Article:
Even if we were to for a moment believe that Hamlet was insane, how would we explain the careful planning that went into the enactment of ‘The Mousetrap’, in Act III, Scene ii? He is in fact, quite a master of the craft and never for once lets his guard down. That is what actually, tends to convince everyone that he is truly insane. He knows that the women he loves –Ophelia and Gertrude are also part of the conspiracy and therefore, does not let them in on his faked madness. His conversation with Gertrude in Act III, Scene iv, is a revelation that he is in perfect control of his senses.
‘Mother, you have my father much offended. ’ (III. iv. 10). He accuses her of betraying her loving and brave husband (III. iv. 55-77) and even his accidental slaying of Polonius was actually a case of mistaken identity and not an act of madness. If he were a raving lunatic, he would not be able to use words crafted to make Gertrude feel guilty and remorseful. It is also, to Gertrude that he nearly confesses that he is not really mad but simply putting up a facade ‘That I essentially am not in madness/ But mad in craft. ’ (III. iv. 191-2).
Hamlet’s veiled barbs to Claudius in Act IV, Scene iii also, support the fact that he is not mad. Rather he is able to use words that bring out his innermost emotions quite honestly ‘Nothing but to show you how a king may go a progress through the guts of a beggar. ’ (IV. iii. 31-2). Insanity, even in episodes, would not have allowed Hamlet to be so clever with words and be such a good planner. It would have cast a heavy burden on him, physically as well as mentally. Hamlet retained his common sense along with his physical agility right till the very end.
The clarity of thought displayed by Hamlet and the meticulous attention to details (V. i. 116-20) makes it even more evident that all his ramblings were really just an act; a way to distract Claudius and everyone else from catching on to his plan for revenge. As he explains to Horatio in Act V, Scene ii, he gave great thought to getting back to Denmark and how he planned the whole episode. Any one who is suffering from insanity would never be able to execute something like that with such finesse.
Hamlet is essentially, a master player and so angry is he with the situation in his family that it expresses itself in the form of sarcasm and speeches that may seem meaningless but are actually deep and profound. It becomes easy for us to believe that he actually is insane if we simply take his speeches at face value. However, if we read between the lines, he makes a lot of sense and is at all times, telling people around him, such as, Claudius and Gertrude what he truly thinks about them. Hamlet is surely one of Shakespeare’s greatest creations.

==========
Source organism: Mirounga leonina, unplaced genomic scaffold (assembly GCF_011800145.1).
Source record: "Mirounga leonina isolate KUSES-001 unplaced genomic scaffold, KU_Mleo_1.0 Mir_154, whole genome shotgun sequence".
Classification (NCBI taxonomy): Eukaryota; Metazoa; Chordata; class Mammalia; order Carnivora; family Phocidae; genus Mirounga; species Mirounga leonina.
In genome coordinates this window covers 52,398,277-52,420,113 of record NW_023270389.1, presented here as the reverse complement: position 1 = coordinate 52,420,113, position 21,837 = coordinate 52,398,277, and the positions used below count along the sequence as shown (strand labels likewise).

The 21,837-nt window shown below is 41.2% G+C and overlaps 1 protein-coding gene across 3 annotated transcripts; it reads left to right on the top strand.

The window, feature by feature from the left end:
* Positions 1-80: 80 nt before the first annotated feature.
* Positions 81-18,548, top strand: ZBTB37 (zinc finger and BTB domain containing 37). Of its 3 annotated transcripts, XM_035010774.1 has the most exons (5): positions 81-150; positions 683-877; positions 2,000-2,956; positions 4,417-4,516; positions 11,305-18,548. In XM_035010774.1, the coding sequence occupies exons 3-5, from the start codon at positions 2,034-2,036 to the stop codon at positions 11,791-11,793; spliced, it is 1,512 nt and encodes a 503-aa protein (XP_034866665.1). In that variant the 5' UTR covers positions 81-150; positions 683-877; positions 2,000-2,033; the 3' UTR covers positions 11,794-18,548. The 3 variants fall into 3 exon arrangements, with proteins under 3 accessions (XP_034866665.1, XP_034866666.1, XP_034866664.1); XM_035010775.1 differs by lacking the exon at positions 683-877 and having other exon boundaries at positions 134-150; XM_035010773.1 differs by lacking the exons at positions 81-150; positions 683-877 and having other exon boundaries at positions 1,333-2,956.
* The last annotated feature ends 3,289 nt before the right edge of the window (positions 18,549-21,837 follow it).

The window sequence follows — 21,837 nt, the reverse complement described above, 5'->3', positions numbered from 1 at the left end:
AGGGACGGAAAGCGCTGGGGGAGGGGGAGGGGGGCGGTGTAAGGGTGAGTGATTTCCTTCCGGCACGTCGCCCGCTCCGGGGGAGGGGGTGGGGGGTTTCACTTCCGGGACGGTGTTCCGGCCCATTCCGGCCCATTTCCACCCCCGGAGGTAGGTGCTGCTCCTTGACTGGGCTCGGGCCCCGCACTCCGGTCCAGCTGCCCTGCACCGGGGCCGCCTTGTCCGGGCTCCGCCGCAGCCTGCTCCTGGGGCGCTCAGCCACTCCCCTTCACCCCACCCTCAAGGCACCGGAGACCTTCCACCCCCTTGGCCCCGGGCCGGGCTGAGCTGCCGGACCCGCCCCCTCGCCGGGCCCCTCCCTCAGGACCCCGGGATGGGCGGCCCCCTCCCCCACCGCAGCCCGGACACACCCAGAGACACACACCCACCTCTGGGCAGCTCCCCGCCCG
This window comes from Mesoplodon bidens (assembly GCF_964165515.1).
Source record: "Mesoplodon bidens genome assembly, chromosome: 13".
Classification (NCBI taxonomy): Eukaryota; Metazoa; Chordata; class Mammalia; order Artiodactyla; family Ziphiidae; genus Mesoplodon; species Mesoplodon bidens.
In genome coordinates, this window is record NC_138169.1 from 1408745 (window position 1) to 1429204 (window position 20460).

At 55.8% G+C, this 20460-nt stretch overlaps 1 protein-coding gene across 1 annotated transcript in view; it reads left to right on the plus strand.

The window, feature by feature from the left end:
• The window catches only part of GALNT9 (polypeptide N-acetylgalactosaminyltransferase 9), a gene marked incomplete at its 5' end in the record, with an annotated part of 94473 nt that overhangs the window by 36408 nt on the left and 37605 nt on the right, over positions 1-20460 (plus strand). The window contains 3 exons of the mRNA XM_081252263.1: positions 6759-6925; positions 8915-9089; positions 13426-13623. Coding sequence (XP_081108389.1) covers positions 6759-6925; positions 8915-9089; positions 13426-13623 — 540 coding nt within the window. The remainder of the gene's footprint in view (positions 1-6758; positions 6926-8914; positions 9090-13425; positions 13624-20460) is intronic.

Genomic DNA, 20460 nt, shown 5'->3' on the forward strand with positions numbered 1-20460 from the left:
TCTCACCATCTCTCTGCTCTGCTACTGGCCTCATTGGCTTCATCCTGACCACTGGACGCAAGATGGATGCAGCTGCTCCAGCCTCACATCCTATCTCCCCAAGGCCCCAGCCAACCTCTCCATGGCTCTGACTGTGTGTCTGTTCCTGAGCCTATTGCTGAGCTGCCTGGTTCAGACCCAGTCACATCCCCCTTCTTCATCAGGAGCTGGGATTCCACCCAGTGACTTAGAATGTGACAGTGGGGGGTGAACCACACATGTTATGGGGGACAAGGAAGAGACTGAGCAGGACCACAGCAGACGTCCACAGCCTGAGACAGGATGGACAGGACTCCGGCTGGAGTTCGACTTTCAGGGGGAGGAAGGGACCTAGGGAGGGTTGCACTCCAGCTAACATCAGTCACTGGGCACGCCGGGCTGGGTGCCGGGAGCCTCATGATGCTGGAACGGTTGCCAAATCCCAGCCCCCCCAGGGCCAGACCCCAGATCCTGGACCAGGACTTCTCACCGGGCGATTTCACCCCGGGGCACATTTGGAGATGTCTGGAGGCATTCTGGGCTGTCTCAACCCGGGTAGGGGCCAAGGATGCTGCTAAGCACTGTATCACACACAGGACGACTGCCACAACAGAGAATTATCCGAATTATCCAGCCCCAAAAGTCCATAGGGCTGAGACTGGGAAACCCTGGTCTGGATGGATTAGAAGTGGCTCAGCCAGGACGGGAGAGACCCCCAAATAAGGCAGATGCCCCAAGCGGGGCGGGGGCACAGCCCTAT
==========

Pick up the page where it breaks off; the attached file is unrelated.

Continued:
He brings to life the dilemmas faced by a man whose life is in turmoil; the pressures and the stress that he must face and the ingenuity that he must employ in order to battle these challenges. His soliloquies throughout the play are clear expressions of the confusion, disillusionment and stress that prevailed in his mind. Hamlet was not insane, not for one minute. He was angry, disappointed and felt deeply betrayed by those he held closest. It was only natural for him to devise a plan to avenge his father’s death, even though eventually, that plan took his own life.
He was a loving and devoted son, who felt let down by his mother as well as other people, whom he had trusted. He was a good actor, probably even, a great one to be able to convince everyone of his insanity. Shakespeare truly succeeded in his aim of leaving the audience wondering whether or not Hamlet was insane, yet in my opinion and as demonstrated by the textual evidence above, Hamlet was at all times, sane, sensible, articulate and supremely confident of his actions. Works Cited Shakespeare, William. Hamlet. http://shakespeare. mit. edu/hamlet/full. html